PUBLISHED JUL 11, 2019

Food insecurity and the role of climate change: What to know

Climate change could impact food security in the future.
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The Story

Listen up: a warming planet has dire consequences. Including for your dinner plate.

Just when I thought it couldn’t get worse.

We know. First, let’s get up to speed: Earth’s ecosystems – the natural way all living organisms and their surrounding environment interact – are a fundamental part of successful agriculture. Bees help pollinate plants. Wetlands help reduce the impact of flooding. Biodiversity makes sure soil keeps it 100. And on and on. 

In the cirrrclee, the circle of life.

Yea Simba knows what’s up. Problem is that climate change is throwing a wrench in the (eco)systems. Let us count (some of) the ways:

  • Warmer ocean water is impacting fish habitats, making way for invasive species – like the European green crab, which preys on crustaceans like scallops. It also facilitates the spread of diseases that could impact salmon populations, for example.

  • Higher carbon dioxide levels have been linked to lower protein in some plants, making crops like wheat and rice less nutritious.

  • Extreme weather events like droughts, floods, and wildfires can wipe out crops, and can be particularly harmful for orchards. That’s because it takes trees years to produce fruit, potentially leaving farmers back to square one if disaster hits. Already, orchards are dealing with the consequences of fluctuating weather.

  • Temperature changes may be one factor contributing to a declining bee population. Bad news for the dozens of crops – everything from apples to strawberries to coffee – that rely on bees as pollinators.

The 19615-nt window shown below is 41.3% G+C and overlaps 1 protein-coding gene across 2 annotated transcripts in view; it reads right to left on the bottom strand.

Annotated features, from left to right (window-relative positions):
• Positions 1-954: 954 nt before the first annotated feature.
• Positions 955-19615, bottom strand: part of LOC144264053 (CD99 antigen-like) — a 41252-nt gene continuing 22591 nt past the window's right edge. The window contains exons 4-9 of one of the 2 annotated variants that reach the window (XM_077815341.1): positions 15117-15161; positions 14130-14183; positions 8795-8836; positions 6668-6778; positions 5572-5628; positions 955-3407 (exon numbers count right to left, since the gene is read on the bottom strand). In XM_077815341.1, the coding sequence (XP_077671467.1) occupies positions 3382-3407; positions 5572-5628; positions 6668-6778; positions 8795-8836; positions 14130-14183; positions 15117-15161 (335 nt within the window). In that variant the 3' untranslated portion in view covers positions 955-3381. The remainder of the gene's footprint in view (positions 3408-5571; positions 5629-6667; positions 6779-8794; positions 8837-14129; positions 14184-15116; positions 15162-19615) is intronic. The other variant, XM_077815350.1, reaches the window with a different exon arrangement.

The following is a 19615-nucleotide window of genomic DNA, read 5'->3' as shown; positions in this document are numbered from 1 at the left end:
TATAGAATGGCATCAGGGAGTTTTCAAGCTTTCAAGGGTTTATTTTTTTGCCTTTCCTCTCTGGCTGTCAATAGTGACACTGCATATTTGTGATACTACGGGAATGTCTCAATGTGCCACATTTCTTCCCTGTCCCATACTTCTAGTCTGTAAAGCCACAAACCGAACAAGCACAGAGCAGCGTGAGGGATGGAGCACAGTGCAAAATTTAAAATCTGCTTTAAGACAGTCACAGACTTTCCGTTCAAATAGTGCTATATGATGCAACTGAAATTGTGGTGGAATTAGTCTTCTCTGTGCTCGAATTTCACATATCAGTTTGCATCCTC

Is there any good news here?

Such an optimist. In some cases, higher carbon dioxide concentration could actually help some crops grow faster, like wheat and soybeans. And make way for more agriculture opportunities in areas that have historically been colder, like certain northern parts of the world. Although the flipside is that more frequent extreme weather could mean more crop damage. 

Well someone’s a Debbie Downer.

Oh, there’s more. Agriculture itself is part of the problem. Livestock are responsible for about 14.5% of global greenhouse gas emissions. Pesticides used in farming can pollute soil and water. Clearing forests to free up land contributes to an increase of CO2 in the atmosphere. So there are two issues at play here. 1. How to make agriculture more sustainable. And 2. How to make agriculture more resistant to climate change.

So what’s being done about this?

That’s the big question. And it’s led to a pretty fierce debate. We get into that, plus the potential long-term impact of climate change on food security in theSkimm app. Every week, the app goes deep on a different news topic to give you the context you need to understand what's going in the world. Download the app now, and you get the first week free.

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